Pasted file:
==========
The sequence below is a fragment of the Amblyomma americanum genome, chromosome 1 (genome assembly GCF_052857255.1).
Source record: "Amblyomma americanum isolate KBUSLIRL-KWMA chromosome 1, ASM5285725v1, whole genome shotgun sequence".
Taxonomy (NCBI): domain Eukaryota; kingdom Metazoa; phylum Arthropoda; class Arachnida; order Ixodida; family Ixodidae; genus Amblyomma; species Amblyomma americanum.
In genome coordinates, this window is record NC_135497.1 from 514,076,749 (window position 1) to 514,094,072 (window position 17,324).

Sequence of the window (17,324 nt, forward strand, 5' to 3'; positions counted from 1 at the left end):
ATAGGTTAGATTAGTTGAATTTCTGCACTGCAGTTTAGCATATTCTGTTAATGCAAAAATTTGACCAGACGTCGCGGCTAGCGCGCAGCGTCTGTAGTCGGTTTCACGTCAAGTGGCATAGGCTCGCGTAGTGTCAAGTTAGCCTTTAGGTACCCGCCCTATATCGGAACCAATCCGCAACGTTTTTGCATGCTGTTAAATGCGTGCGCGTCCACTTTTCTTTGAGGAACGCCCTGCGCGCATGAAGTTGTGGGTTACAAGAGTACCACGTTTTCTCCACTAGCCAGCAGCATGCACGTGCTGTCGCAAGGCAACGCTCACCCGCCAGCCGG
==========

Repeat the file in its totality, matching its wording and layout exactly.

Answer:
The sequence below is a fragment of the Amblyomma americanum genome, chromosome 1 (genome assembly GCF_052857255.1).
Source record: "Amblyomma americanum isolate KBUSLIRL-KWMA chromosome 1, ASM5285725v1, whole genome shotgun sequence".
Taxonomy (NCBI): domain Eukaryota; kingdom Metazoa; phylum Arthropoda; class Arachnida; order Ixodida; family Ixodidae; genus Amblyomma; species Amblyomma americanum.
In genome coordinates, this window is record NC_135497.1 from 514,076,749 (window position 1) to 514,094,072 (window position 17,324).

Sequence of the window (17,324 nt, forward strand, 5' to 3'; positions counted from 1 at the left end):
ATAGGTTAGATTAGTTGAATTTCTGCACTGCAGTTTAGCATATTCTGTTAATGCAAAAATTTGACCAGACGTCGCGGCTAGCGCGCAGCGTCTGTAGTCGGTTTCACGTCAAGTGGCATAGGCTCGCGTAGTGTCAAGTTAGCCTTTAGGTACCCGCCCTATATCGGAACCAATCCGCAACGTTTTTGCATGCTGTTAAATGCGTGCGCGTCCACTTTTCTTTGAGGAACGCCCTGCGCGCATGAAGTTGTGGGTTACAAGAGTACCACGTTTTCTCCACTAGCCAGCAGCATGCACGTGCTGTCGCAAGGCAACGCTCACCCGCCAGCCGG